What’s the first thing that comes to mind when as a parent, you receive a call from the local police department that your child has been arrested? Are they okay? What have they done? Was it really them?
Minors can be charged in adult courts for a variety of offenses, but specifically, those commonly committed are the following:
What to Expect
As you might expect; however, there are major differences between juvenile court and adult court. One of the major differences is if your child is tried as an adult, they could be sentenced to adult prison as opposed to juvenile court where they may receive probation, juvenile detention, house arrest, etc. In the State of California, a child who is 14 years of age or older, may be tried as an adult for what may be deemed as a serious crime.
In other cases, if your child is at least 18 years of age, but less than 21, a judge can sentence them to prison and send them directly to an adult state prison. If your child’s sentence were to expire prior to the age of 21, the judge does have the option to sentence them to the Division of Juvenile Justice.
What is important to remember, if your child is, in fact, arrested, the court will consider their age, criminal delinquency history, and any other risk factors that may determine their propensity to continue to engage in criminal activity.
Juvenile crimes are crimes that are committed by people under the age of eighteen. In several states, the maximum age in which a person may be considered to have committed a juvenile crime is sixteen or seventeen years old. Most states consider a child aged fourteen or older to be capable of intentionally committing a crime. However, each state has its own set of laws that applies to crimes committed by juveniles. These laws typically provide a lighter sentence for the offender.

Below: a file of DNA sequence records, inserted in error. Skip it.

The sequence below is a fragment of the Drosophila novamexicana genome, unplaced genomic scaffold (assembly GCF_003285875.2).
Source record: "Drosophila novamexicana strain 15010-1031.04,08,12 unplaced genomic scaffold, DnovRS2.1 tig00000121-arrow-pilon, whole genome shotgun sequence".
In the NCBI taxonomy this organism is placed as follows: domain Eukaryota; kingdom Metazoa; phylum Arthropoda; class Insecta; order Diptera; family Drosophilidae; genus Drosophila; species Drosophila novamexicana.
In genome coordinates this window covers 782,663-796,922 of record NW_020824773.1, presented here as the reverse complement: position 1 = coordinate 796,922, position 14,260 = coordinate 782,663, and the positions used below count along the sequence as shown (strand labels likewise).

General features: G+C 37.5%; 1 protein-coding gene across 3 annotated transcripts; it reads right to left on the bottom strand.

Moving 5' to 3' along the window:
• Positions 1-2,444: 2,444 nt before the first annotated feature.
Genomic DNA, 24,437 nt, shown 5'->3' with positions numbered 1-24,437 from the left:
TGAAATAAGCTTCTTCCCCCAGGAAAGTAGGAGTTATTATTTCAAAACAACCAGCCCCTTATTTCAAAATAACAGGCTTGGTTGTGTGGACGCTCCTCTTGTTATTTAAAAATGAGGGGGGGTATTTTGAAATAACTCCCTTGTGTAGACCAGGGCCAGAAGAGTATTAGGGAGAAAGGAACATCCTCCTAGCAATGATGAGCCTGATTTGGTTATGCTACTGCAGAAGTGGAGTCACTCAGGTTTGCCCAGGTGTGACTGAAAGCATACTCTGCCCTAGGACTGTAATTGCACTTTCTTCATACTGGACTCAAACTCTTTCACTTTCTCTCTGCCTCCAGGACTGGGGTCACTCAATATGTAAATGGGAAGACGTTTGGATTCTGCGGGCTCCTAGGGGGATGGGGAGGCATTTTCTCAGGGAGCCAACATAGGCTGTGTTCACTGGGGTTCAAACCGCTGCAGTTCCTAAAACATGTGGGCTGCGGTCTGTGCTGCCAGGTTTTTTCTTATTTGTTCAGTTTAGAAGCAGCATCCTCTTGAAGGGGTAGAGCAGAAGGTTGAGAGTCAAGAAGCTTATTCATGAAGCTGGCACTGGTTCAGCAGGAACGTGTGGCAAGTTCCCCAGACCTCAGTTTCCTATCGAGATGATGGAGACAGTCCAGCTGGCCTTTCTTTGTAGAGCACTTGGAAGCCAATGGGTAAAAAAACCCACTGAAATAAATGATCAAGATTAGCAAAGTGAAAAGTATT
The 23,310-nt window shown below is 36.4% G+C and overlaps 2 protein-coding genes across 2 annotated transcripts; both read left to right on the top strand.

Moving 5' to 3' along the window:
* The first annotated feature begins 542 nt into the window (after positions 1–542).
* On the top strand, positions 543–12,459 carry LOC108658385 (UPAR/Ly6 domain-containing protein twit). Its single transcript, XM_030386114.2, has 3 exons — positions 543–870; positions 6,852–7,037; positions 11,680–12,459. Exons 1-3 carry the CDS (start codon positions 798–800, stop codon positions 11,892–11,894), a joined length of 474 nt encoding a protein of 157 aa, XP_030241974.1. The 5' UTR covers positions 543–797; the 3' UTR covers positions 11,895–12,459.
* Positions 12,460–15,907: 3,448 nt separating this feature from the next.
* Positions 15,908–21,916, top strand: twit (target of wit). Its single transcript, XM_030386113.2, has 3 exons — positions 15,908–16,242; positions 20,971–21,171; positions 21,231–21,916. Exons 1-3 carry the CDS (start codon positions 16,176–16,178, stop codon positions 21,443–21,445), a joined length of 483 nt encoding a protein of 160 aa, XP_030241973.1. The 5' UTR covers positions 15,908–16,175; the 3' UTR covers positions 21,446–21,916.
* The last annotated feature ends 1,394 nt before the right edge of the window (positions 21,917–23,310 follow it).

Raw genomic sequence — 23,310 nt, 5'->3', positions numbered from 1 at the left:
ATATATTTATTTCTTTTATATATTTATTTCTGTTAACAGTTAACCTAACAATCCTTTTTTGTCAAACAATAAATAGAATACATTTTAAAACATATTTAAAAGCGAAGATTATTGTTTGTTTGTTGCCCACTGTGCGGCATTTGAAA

Children aged seven and younger are generally deemed incapable of committing a crime, due to the fact that they are considered to be too young to fully understand the difference between right and wrong. However, young children may still be held liable for committing the crime of homicide. A court may actually try a juvenile offender in the adult criminal system if the crime was particularly egregious, or if the juvenile is a repeat offender. An example of this would be a juvenile being tried as an adult for rape, homicide, or repeated theft.
Regardless of the classification of the offense, it is important that you seek the assistance of competent legal counsel to help you best understand your legal defense while identifying an outcome that best minimizes your risk. We here at the H Law group patiently await your call.